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Nice & Curious Questions

Edwin S. Clay III and Patricia Bangs


A Heartbeat Away:

Vice Presidents from Virginia


. . . a more tranquill & unoffending station could not have been found for me . . . It will give me philosophical evenings in the winter & rural days in the summer.

- Thomas Jefferson to Benjamin Rush, 1797


Most students of Virginia history know the commonwealth provided four of the first five presidents of the United States. George Washington, Thomas Jefferson, James Madison and James Monroe all called the Old Dominion home. Over the next 100 or so years, an additional three native Virginians would take the helm – William Henry Harrison, John Tyler and Woodrow Wilson.


What is less known is that two of these gentlemen also served as vice commanders-in-chief, and under unusual circumstances. Due to the eccentricities of the electoral system back in 1796, Thomas Jefferson, who was trying to retire from public life, ended up as vice president to his opposition party’s candidate, John Adams. A little more than 40 years later, John Tyler had the unique distinction of being the first vice president to succeed a president who died in office.


Jefferson’s odd road to the vice presidency began in September 1796 when George Washington announced he would not seek a third term. By then a two-party system had begun to emerge in the new nation with Federalists on one side and Jefferson’s Republicans (also called the Democratic Republicans, later to become the modern Democratic Party) on the other. The Federalists decided to select Adams, Washington’s vice president, as their presidential candidate. The Republicans turned to Jefferson. They felt he was the only candidate who could beat Adams, who was popular in New England and associated with the success of the American Revolution.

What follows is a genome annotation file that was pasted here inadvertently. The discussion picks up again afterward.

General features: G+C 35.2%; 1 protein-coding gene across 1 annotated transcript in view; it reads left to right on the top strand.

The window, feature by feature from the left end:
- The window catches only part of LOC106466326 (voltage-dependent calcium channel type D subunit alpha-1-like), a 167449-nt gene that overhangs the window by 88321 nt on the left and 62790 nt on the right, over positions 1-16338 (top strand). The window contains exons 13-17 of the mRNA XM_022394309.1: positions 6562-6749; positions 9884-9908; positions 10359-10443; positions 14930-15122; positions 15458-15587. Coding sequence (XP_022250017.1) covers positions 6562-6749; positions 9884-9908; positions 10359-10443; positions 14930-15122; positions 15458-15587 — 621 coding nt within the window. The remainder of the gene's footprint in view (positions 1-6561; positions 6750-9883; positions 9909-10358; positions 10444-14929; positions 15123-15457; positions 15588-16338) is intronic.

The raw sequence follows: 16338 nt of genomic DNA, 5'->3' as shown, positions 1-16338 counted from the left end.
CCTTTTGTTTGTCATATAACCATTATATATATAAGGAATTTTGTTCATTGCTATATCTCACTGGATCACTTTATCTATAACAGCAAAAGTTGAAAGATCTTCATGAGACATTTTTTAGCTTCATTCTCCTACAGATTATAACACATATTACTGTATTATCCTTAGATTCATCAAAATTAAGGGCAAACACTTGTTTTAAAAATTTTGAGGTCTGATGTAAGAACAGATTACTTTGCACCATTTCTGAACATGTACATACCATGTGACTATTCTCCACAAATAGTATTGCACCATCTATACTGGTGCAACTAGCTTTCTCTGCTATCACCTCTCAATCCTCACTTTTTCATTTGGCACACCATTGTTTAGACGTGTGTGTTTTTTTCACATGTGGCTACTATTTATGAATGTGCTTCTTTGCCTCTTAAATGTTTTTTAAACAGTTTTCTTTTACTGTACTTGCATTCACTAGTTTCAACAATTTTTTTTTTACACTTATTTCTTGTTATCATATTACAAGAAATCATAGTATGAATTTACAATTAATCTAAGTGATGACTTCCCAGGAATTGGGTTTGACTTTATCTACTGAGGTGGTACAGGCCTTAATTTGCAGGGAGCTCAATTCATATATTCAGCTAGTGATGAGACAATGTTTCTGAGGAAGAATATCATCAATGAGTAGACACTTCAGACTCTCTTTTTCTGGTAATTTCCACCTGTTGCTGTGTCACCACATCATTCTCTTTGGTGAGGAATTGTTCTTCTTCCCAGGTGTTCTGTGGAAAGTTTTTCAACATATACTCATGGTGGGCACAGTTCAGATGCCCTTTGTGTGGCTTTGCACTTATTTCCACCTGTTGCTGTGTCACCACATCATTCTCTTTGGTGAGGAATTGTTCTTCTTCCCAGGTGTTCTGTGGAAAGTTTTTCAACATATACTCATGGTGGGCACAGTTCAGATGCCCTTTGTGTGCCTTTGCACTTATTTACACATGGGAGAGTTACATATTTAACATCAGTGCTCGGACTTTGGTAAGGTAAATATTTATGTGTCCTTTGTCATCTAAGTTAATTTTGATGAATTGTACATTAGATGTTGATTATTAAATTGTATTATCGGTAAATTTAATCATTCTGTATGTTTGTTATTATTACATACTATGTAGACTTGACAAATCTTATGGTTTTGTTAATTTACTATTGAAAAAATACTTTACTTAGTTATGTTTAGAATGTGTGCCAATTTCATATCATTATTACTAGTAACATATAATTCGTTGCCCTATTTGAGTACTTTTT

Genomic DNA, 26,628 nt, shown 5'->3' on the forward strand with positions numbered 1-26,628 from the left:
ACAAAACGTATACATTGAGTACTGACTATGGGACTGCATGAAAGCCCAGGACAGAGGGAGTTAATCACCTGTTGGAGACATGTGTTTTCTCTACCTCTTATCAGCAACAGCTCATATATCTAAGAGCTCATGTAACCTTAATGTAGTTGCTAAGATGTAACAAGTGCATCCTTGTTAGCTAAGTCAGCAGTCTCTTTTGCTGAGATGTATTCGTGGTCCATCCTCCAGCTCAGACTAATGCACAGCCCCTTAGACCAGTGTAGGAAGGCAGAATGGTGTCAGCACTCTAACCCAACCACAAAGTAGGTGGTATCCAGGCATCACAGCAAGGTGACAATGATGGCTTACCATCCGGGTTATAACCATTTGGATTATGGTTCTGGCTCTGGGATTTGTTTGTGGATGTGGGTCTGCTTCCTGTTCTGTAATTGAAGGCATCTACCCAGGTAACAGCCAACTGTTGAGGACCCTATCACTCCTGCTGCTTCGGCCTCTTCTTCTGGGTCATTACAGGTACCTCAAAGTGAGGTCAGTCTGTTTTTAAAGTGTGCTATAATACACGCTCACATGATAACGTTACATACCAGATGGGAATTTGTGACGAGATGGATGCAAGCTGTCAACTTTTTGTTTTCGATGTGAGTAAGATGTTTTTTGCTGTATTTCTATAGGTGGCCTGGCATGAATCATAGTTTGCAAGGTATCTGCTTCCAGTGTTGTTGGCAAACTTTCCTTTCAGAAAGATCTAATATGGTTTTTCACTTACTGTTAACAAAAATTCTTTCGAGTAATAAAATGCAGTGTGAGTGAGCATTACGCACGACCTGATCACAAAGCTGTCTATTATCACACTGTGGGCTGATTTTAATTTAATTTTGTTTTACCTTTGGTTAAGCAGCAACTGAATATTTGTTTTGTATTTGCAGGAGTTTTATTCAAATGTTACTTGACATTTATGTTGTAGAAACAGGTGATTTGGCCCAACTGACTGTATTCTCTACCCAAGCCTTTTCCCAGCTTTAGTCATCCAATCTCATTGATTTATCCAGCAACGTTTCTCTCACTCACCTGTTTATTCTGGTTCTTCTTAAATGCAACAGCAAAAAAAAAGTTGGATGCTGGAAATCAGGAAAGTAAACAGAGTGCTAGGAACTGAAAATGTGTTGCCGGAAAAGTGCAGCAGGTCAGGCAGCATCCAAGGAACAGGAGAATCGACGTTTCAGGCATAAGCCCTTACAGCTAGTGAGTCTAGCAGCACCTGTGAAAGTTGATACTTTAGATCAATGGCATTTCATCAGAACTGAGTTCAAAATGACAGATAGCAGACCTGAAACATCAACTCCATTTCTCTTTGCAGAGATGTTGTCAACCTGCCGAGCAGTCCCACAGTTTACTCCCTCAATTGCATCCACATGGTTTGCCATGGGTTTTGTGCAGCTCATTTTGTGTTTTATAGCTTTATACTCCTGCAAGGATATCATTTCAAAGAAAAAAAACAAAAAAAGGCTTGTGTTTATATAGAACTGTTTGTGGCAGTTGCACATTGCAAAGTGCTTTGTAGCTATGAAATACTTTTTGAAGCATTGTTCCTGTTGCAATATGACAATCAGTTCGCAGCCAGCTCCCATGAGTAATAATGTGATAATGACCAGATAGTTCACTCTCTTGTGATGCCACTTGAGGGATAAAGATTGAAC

At the time electors could cast two votes for president. The candidate with the highest number of votes would become president; the one with the next highest tally would be vice president. The framers of the Constitution had set up the system in the hopes that the top candidate would have broad national popularity and the vice president would have at least regional support. They hadn’t anticipated the possibility that parties would propose opposing slates of candidates, which occurred for the first time in 1796. Jefferson and Aaron Burr ran against John Adams and Thomas Pinckney.


When Jefferson came in second behind Adams, he was actually relieved. He had retired from public office two years before and was enjoying his days at Monticello. That’s when he wrote to Benjamin Rush, a signer of the Declaration of Independence, declaring his relief at being vice president. In fact within days of being sworn in as vice president, Jefferson also took on the duties of president of the American Philosophical Society, a well-respected scientific and philosophical body. In his inaugural speech to that organization, he talked about a subject dear to his heart – the recently discovered fossil remains of a large animal he referred to as Megalonyx or “Great Claw.” No, it wasn’t a dinosaur. It’s now referred to as “Jefferson’s giant sloth,” a creature that lived during the last Ice Age about 11,000 years ago.


As with everything he touched, Jefferson made his mark on the vice presidency. Jefferson was only the second person to serve in the office, and he found the position still ill-defined. The U.S. Constitution stated that the vice president should serve as president of the U.S. Senate, but didn’t actually define what that role meant.